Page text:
House Committee Amends Senate Bill to Create Comprehensive System for Drug Treatment and Possession

The House Community Safety, Justice & Reentry Committee passed an amended version of SB 5536, a bill ensuring access to pre-trial diversion, funding treatment and recovery services, and creating a more effective response to the substance use crisis, today. The bill is the Legislature’s proposal to address the 2021 Washington Supreme Court Blake decision, which found Washington’s strict liability law for drug possession unconstitutional. Following that ruling, the Legislature declined to return to a felony for possession model, instead choosing to build a system focused on access to treatment and recovery. Given the timeframe of the 2021 decision, that bill included a sunset of its provisions in June of this year as well as the establishment of the Substance Use Recovery Services Advisory Committee (SURSAC). It made possession a simple misdemeanor while mandating two pre-arrest referrals to services by law enforcement. This year’s legislation will set the penalty for possession while implementing many of SURSAC’s recommendations to ease barriers to treatment and establish modern pathways to recovery. The bill passed the House Community Safety, Justice, & Reentry (CSJR) Committee with a bipartisan vote of 6-3.

“Our goal with this bill is to recognize the urgent public health problem that substance use disorder represents and focus our resources on getting people into treatment and recovery,” said Rep. Roger Goodman, D-Kirkland, Chair of the House CSJR Committee. “I am encouraged about the comprehensive nature of this response. It ramps up recovery support that is proven to work, builds out low-barrier access to treatment and recovery supports, and provides accountability with plenty of offramps to treatment. The heart of this bill is recognizing that fundamentally this is a public health problem with a public health response while still giving communities tools to ensure community safety.”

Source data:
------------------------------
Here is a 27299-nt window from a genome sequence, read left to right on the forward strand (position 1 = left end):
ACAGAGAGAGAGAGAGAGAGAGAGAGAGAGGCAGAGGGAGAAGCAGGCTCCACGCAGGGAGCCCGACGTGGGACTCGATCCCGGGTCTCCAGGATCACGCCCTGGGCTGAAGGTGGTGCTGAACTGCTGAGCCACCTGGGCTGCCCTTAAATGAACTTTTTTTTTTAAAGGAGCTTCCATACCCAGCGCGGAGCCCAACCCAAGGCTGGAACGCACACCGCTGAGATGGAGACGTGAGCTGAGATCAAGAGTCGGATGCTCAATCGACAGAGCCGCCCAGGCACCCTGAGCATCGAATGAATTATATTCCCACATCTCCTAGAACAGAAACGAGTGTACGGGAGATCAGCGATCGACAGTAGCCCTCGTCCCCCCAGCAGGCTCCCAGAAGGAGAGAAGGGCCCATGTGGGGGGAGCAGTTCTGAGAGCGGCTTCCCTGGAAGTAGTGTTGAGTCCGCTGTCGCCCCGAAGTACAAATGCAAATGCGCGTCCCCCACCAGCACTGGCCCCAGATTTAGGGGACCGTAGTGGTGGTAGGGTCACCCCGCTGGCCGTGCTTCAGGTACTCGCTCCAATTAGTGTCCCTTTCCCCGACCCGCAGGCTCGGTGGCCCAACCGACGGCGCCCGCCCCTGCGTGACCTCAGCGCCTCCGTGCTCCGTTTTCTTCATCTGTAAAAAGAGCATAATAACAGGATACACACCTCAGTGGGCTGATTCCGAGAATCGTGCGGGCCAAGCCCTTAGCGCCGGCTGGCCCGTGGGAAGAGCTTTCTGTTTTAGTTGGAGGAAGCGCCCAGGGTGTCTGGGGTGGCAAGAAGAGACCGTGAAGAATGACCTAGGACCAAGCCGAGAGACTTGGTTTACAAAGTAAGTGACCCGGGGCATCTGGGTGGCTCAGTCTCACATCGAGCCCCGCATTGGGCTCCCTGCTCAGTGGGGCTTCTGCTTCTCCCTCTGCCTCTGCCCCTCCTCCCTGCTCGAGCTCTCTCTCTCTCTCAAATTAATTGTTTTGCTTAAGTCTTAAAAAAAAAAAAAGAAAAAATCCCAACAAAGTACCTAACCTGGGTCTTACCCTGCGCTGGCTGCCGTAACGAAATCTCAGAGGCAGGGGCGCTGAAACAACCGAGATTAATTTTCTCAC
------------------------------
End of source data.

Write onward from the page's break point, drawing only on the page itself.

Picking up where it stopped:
SB 5536 establishes a pretrial diversion program for persons charged with possession. If the defendant is determined to have Substance Use Disorder (SUD), they would be required to complete the recommended treatment program after which the court must dismiss the charges. While repealing the previous requirement that law enforcement refers a person to services prior to arrest, the bill establishes a grant program to expand Law Enforcement Assisted Diversion (LEAD), the highly successful pre-arrest diversion program.

Recognizing the need for expanded treatment options and programs in every part of the state, the bill takes several steps to ensure that there is an adequate supply of both providers and facilities. It creates a grant program to fund educational and employment opportunities for people recovering from SUD, who often go on to be the most effective service providers. Additionally, it cuts red tape for treatment facilities and creates a fund to pay for their construction in underserved areas. It also requires the Health Care Authority (HCA) to fund the establishment of an adequate number of recovery residences across the state and exempts any property being used as a recovery residence from property taxes from 2024 through 2033.